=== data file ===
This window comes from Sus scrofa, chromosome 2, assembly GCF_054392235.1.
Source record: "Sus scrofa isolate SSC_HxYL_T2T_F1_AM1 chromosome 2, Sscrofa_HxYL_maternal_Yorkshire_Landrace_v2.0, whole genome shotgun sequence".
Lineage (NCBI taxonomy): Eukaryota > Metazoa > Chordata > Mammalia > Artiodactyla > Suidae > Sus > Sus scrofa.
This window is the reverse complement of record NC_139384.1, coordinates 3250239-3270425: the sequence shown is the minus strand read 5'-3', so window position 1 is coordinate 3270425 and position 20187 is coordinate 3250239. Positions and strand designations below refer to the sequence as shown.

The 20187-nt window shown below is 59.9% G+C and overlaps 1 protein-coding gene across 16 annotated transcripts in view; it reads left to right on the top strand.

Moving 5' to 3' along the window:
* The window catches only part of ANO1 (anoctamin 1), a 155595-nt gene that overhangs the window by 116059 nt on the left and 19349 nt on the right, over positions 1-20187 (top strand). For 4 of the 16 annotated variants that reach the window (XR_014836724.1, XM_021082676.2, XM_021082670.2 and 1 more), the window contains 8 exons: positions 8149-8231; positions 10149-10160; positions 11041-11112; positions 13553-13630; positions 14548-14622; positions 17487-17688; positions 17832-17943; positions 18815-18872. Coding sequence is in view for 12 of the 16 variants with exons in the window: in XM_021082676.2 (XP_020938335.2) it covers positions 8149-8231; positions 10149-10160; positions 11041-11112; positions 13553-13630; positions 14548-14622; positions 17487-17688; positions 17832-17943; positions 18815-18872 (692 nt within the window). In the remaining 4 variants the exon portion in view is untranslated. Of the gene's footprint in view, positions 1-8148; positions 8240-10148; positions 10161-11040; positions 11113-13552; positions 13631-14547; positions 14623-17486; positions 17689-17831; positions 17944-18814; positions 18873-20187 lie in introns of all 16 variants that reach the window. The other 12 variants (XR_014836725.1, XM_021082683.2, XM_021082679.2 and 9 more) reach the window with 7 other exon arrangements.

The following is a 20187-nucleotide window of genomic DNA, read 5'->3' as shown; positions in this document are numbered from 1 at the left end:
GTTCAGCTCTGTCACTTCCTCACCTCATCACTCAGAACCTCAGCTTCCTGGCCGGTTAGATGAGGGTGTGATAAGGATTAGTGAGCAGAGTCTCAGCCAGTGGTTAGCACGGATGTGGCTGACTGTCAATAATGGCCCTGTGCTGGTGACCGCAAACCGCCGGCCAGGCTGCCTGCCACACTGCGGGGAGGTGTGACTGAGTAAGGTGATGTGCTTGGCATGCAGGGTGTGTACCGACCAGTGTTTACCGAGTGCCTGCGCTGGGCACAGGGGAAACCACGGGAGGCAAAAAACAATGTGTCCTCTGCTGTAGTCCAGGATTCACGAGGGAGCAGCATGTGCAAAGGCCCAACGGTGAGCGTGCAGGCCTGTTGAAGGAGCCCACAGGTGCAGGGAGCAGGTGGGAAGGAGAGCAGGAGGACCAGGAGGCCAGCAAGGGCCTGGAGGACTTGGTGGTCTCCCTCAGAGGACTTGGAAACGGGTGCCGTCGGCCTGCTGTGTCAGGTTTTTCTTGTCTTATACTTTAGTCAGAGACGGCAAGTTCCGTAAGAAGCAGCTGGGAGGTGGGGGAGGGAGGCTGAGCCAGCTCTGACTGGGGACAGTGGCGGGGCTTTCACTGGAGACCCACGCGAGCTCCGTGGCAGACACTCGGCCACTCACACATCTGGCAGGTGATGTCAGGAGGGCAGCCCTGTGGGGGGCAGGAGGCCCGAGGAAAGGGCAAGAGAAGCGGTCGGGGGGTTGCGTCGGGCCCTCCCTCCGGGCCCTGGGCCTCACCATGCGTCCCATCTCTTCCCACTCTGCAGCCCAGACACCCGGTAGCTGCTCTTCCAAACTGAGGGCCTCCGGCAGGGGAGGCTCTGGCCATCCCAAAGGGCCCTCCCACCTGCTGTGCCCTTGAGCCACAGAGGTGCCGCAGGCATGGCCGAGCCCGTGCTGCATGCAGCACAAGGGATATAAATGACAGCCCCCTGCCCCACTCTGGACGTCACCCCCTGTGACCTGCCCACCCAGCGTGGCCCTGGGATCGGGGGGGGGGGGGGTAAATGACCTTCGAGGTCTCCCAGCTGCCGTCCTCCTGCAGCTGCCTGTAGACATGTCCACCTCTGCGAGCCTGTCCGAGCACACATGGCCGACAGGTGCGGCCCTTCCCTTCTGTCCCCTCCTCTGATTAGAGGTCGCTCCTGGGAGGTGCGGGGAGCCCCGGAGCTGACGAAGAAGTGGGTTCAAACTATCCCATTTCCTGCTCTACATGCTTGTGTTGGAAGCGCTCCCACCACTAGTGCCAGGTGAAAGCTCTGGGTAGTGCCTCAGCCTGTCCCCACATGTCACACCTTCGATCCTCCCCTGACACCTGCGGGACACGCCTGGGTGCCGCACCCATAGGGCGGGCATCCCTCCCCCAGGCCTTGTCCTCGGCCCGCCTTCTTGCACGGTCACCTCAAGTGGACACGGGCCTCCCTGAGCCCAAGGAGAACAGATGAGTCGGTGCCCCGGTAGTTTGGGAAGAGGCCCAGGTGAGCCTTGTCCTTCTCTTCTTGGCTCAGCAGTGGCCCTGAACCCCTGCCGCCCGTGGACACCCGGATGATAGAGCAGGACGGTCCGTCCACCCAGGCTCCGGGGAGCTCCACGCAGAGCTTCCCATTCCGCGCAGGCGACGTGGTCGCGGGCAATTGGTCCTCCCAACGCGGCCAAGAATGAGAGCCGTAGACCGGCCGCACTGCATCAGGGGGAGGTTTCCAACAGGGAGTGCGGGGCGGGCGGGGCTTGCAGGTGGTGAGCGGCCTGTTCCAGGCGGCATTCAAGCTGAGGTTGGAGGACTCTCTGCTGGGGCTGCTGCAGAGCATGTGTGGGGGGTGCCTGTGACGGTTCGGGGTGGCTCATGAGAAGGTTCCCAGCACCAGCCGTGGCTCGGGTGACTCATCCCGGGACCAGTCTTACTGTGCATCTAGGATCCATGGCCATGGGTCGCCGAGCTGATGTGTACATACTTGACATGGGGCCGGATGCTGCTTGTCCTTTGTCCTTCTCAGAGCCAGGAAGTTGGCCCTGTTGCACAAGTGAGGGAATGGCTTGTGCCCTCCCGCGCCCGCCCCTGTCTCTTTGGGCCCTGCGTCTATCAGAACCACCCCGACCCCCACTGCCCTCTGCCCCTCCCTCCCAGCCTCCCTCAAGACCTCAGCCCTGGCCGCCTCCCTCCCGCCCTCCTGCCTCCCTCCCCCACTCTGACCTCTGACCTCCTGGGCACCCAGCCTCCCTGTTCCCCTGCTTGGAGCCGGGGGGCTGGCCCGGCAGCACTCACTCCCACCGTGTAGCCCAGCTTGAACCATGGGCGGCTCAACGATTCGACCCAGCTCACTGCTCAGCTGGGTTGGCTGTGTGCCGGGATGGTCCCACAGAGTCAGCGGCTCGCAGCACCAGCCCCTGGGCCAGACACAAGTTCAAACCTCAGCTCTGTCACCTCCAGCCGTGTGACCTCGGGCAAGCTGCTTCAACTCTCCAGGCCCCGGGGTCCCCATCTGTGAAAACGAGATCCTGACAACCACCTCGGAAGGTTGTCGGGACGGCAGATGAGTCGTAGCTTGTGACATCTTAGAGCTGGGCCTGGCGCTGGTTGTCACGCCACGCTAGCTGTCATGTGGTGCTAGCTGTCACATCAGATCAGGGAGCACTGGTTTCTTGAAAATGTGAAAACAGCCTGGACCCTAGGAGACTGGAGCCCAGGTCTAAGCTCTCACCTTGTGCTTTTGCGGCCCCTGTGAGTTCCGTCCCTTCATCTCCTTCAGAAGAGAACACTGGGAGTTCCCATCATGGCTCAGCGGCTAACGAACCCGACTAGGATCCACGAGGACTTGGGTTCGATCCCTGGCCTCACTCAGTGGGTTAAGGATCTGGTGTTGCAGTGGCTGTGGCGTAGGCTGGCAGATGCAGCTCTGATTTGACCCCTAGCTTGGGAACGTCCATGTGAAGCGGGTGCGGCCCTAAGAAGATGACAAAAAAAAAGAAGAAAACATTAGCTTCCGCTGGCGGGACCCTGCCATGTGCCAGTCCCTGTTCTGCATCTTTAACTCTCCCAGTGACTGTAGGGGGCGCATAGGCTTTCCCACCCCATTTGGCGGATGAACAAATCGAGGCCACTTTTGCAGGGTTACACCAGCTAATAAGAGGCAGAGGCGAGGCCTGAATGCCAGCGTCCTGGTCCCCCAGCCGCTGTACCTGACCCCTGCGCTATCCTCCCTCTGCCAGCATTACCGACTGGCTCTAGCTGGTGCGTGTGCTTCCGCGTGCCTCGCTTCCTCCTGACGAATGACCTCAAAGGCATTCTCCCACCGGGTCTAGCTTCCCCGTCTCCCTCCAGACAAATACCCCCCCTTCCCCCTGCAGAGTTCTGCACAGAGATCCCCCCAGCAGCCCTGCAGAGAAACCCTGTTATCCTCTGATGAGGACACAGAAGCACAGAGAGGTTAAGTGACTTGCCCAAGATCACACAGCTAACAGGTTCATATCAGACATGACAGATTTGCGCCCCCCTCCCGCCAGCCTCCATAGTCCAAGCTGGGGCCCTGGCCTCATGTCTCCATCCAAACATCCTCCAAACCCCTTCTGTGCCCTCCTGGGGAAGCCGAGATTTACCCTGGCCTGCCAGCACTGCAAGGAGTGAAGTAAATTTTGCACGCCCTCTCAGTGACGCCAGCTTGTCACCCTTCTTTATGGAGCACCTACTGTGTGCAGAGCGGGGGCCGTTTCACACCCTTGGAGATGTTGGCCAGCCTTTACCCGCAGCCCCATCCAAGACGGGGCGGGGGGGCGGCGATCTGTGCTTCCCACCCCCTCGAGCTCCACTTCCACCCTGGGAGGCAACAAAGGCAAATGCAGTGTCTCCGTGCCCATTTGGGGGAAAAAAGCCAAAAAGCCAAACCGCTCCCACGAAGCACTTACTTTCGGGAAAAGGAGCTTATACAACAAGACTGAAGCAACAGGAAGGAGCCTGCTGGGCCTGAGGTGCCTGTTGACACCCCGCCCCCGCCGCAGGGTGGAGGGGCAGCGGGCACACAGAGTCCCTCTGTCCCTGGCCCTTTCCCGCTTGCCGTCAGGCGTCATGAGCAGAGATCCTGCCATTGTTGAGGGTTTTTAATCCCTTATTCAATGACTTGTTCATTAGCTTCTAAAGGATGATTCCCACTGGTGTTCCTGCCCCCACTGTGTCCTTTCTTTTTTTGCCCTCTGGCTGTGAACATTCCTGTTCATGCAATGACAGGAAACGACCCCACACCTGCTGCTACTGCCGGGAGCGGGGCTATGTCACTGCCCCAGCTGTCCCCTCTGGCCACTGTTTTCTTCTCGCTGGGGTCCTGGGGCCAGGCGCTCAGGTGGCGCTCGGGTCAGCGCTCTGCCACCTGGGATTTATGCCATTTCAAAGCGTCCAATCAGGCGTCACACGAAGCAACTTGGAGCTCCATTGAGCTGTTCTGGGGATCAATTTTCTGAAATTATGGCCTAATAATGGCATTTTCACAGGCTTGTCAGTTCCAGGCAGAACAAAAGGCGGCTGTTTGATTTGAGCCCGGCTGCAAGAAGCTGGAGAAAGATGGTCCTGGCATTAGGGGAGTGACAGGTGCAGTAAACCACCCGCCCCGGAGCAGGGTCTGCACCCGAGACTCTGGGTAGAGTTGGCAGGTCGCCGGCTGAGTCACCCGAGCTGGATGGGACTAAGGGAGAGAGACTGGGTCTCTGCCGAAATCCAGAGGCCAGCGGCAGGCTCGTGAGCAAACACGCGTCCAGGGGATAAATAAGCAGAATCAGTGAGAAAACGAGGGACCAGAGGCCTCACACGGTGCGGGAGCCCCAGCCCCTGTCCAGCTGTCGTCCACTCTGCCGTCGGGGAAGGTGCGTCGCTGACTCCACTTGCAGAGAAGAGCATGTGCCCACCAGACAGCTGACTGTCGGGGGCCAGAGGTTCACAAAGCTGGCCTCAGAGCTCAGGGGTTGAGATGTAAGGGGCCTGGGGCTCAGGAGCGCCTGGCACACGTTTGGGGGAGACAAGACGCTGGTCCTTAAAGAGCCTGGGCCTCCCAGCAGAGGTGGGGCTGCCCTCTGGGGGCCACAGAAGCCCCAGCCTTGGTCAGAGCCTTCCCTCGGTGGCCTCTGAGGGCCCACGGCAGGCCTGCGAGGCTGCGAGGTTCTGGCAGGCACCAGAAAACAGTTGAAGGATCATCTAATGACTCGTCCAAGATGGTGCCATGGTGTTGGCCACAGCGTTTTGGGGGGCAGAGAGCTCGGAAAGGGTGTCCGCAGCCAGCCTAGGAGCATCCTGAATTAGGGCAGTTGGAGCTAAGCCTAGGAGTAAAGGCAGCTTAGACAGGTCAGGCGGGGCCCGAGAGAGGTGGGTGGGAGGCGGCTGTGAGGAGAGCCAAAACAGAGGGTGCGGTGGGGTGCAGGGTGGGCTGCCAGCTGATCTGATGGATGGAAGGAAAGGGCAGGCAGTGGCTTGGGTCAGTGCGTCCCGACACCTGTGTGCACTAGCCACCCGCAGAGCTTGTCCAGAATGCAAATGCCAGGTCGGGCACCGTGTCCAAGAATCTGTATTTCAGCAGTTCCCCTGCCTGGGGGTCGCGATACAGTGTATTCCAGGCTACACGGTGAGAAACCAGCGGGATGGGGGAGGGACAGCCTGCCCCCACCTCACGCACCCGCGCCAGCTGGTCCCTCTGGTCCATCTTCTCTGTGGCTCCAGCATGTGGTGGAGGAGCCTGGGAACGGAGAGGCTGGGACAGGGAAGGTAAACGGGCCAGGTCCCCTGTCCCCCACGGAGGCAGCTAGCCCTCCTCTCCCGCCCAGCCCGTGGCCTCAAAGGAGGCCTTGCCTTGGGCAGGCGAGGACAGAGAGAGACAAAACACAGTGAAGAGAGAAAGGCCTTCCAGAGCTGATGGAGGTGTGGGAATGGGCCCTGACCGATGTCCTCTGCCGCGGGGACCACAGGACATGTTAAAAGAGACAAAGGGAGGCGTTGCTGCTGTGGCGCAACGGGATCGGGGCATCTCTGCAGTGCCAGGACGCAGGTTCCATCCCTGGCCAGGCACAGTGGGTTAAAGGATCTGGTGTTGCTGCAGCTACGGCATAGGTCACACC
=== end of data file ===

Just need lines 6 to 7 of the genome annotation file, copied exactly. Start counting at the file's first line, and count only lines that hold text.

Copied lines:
Moving 5' to 3' along the window:
* The window catches only part of ANO1 (anoctamin 1), a 155595-nt gene that overhangs the window by 116059 nt on the left and 19349 nt on the right, over positions 1-20187 (top strand). For 4 of the 16 annotated variants that reach the window (XR_014836724.1, XM_021082676.2, XM_021082670.2 and 1 more), the window contains 8 exons: positions 8149-8231; positions 10149-10160; positions 11041-11112; positions 13553-13630; positions 14548-14622; positions 17487-17688; positions 17832-17943; positions 18815-18872. Coding sequence is in view for 12 of the 16 variants with exons in the window: in XM_021082676.2 (XP_020938335.2) it covers positions 8149-8231; positions 10149-10160; positions 11041-11112; positions 13553-13630; positions 14548-14622; positions 17487-17688; positions 17832-17943; positions 18815-18872 (692 nt within the window). In the remaining 4 variants the exon portion in view is untranslated. Of the gene's footprint in view, positions 1-8148; positions 8240-10148; positions 10161-11040; positions 11113-13552; positions 13631-14547; positions 14623-17486; positions 17689-17831; positions 17944-18814; positions 18873-20187 lie in introns of all 16 variants that reach the window. The other 12 variants (XR_014836725.1, XM_021082683.2, XM_021082679.2 and 9 more) reach the window with 7 other exon arrangements.